42      In the alternative, the Freistaat Sachsen contends that, if the Commission’s first plea is upheld by the Court, the contested decision should in any event be annulled on the ground that the Commission did not actually exercise its power of assessment. It failed to take account of the particularities of the Land of Saxony and of the notified aid scheme when it applied Regulation No 70/2001.

 Findings of the Court

43      According to settled case-law, new rules apply, as a matter of principle, immediately to the future effects of a situation which arose under the old rule (see to that effect, inter alia, Case 68/69 Brock [1970] ECR 171, paragraph 7, and Case 270/84 Licata v ESC [1986] ECR 2305, paragraph 31). The Court has also held that the principle of legitimate expectations cannot be extended to the point of generally preventing a new rule from applying to the future effects of situations which arose under the earlier rule (see, inter alia, Case 278/84 Germany v Commission [1987] ECR 1, paragraph 36, and Case 203/86 Spain v Council [1988] ECR 4563, paragraph 19).

44      By contrast, the substantive rules of Community law must be interpreted as applying to situations existing before their entry into force only in so far as it clearly follows from their terms, their objectives or their general scheme that such effect must be given to them (see, inter alia, Case C‑162/00 Pokrzeptowicz-Meyer [2002] ECR I‑1049, paragraph 49).

45      The notification of proposed State aid, provided for in Article 88(3) EC, is a central element of Community rules for supervising that aid and undertakings to which such aid has been granted may not entertain a legitimate expectation that the aid is lawful if it has not been granted in compliance with that procedure (Case C‑24/95 Alcan Deutschland [1997] ECR I‑1591, paragraph 25, and Case C‑408/04 P Commission v Salzgitter [2008] ECR I-0000, paragraph 104).

46      According to the last sentence of Article 88(3) EC, a Member State planning to grant aid is not to put its proposed measures into effect until that procedure has resulted in a final decision by the Commission.

47      The prohibition laid down by that provision is designed to ensure that a system of aid cannot become operational before the Commission has had a reasonable period in which to study the proposed measures in detail and, if necessary, to initiate the procedure provided for in Article 88(2) EC (Case C‑301/87 France v Commission [1990] ECR I‑307 (‘Boussac Saint Frères’), paragraph 17, and Case C-199/06 CELF and Ministre de la Culture et de la Communication [2008] ECR I-0000, paragraph 36).

48      Article 88(3) EC thus institutes prior control of plans to grant new aid (Case 120/73 Lorenz [1973] ECR 1471, paragraph 2, and CELF and Ministre de la Culture et de la Communication, paragraph 37).

49      As part of that control, Article 4(1) of Regulation No 659/1999, which provides that the Commission must examine a notification ‘as soon as it is received’, imposes merely an obligation of particular diligence on the Commission, and therefore is not a rule of application ratione temporis of the criteria for assessment of the compatibility of notified proposed aid with the common market. Nor may such a rule be inferred from the second sentence of Article 4(5) of the same regulation, which provides that the two-month period during which the Commission undertakes the preliminary examination of the notification begins on the day following the receipt of a complete notification.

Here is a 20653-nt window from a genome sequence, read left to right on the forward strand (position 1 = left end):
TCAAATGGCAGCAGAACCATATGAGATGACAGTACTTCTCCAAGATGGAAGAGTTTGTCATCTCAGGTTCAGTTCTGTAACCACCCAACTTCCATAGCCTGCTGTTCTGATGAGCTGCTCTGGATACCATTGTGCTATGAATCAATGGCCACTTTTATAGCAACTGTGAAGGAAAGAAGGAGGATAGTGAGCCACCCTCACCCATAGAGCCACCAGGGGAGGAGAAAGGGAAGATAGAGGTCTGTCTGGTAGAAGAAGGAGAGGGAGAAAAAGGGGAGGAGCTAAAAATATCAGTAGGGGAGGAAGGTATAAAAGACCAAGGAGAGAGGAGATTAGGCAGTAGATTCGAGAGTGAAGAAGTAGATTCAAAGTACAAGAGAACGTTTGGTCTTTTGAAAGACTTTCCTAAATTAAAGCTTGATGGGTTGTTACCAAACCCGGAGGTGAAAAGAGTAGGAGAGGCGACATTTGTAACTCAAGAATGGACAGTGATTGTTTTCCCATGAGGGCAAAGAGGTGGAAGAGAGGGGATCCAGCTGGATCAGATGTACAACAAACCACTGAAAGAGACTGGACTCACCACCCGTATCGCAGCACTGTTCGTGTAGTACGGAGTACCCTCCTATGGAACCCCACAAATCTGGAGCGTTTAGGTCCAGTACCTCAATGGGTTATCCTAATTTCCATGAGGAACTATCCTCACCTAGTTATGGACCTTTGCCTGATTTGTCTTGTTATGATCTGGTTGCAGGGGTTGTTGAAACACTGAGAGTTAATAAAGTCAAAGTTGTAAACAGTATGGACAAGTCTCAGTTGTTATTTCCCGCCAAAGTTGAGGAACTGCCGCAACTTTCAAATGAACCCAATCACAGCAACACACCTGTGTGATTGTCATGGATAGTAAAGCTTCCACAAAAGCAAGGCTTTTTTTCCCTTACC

50      By contrast, the question whether aid is State aid within the meaning of the Treaty must be determined on the basis of objective elements, which must be appraised on the date on which the Commission takes its decision (see, to that effect, Joined Cases C‑182/03 and C-217/03 Belgium and Forum 187 v Commission [2006] ECR I‑5479, paragraph 137, and Joined Cases C-341/06 P and C-342/06 P Chronopost and La Poste v UFEX and Others [2008] ECR I-0000, paragraph 95). Accordingly, it is the appraisal of the situation carried out by the Commission on that date which is to be reviewed by the Community Courts (Chronopost and La Poste v UFEX and Others, paragraph 144).

51      In addition, the rules, principles and criteria of assessment of the compatibility of State aid in force at the date on which the Commission takes its decision may, as a rule, be regarded as better adapted to the context of competition.

52      It follows from the foregoing that, if the notification of proposed aid is an essential requirement of the control of that aid, it is nevertheless only a procedural obligation, intended to allow the Commission to ensure both preventive and effective control of the aid which Member States intend to grant to undertakings. It cannot therefore have the effect of setting the legal framework applicable to the aid notified.

53      Consequently, the notification by a Member State of aid or a proposed aid scheme does not give rise to a definitively-established legal situation which requires the Commission to rule on their compatibility with the common market by applying the rules in force at the date on which that notification took place. On the contrary, it is for the Commission to apply the rules in force at the time when it gives its decision, the only rules on the basis of which the lawfulness of the decision it takes in that regard falls to be assessed.